I don’t mean to sound pompous but I suggested this about a million times (yes of course not a million) when the issue of blasting Richards open was up for a vote to the tune of like 10 million dollars in the past.

      First of all, where is all that traffic going to go once it gets through Richards more quickly.  The answer, nowhere fast. The free right turn lane they put in worked wonders by the way. It was just the ease up that was needed without overdoing it.

      Second, you call it ugly, I call it small and a bit charming in a throwback kind of way.

      So, how to get people to use what I call the ghost exit/on ramp to I-80 at Old Davis Road. Retraining is a hard thing to do and that is what needs to be done. If the sign on I-80 westbound still directs traffic to Richards for UC Davis as it did at the time of the last talk of all this, changing that certainly would not hurt.  Or more specifically a sign saying for UC Davis use Old Davis Road exit might start to change things slowly but surely.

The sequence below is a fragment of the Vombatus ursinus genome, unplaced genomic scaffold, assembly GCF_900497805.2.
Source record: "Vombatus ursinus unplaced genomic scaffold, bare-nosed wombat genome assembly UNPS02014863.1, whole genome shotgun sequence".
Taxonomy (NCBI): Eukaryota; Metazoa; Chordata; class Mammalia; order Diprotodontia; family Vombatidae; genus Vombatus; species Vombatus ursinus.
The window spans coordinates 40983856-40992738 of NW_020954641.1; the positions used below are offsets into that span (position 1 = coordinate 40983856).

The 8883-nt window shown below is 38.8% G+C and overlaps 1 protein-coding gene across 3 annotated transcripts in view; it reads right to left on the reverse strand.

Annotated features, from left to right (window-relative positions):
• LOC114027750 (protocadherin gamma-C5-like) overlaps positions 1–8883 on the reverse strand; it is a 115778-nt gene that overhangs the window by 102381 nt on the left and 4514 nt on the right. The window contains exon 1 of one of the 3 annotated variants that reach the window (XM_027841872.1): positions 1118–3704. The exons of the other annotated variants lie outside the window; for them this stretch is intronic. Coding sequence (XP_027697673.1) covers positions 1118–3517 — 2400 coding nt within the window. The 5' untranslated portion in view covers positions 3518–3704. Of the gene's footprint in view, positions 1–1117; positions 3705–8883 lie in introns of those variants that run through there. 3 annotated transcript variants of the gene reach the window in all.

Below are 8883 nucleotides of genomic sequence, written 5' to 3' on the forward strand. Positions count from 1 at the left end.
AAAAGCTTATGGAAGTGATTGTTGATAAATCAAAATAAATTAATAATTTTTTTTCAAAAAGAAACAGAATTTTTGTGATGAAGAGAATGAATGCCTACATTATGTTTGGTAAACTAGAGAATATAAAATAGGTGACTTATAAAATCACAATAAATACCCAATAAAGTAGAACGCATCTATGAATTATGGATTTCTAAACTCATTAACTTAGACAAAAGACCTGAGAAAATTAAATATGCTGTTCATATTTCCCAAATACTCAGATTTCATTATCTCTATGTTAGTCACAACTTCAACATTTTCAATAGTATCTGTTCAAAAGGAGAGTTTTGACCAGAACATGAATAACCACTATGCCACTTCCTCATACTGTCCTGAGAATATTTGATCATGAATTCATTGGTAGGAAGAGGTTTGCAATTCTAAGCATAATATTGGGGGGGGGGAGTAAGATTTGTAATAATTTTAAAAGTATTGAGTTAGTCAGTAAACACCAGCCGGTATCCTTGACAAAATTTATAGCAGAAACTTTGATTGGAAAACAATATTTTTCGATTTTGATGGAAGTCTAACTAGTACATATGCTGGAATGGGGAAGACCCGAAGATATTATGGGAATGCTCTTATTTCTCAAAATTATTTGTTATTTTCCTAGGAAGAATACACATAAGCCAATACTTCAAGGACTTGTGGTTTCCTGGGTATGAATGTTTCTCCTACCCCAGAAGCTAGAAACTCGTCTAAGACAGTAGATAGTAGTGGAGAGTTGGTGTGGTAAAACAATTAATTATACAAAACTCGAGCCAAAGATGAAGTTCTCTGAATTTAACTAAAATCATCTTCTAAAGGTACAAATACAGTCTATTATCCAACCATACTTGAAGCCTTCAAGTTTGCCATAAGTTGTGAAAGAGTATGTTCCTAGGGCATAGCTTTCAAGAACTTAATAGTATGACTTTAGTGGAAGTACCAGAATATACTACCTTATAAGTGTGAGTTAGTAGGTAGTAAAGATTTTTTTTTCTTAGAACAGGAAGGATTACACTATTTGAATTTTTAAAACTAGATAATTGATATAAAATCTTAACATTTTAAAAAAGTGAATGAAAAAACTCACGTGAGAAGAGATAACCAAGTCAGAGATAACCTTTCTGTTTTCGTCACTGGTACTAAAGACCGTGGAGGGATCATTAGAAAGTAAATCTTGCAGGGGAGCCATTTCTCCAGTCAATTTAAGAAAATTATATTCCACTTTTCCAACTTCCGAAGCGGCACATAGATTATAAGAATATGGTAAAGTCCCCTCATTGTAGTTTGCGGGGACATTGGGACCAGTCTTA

1. Jim Frame

          At one point way back when there was a proposal to install a gate on A Street south at First Street to divert UCD traffic to the Old Davis Road interchange, at least during commute hours.  I don’t know if it’s feasible, but it’s an intriguing concept.

  2. Anon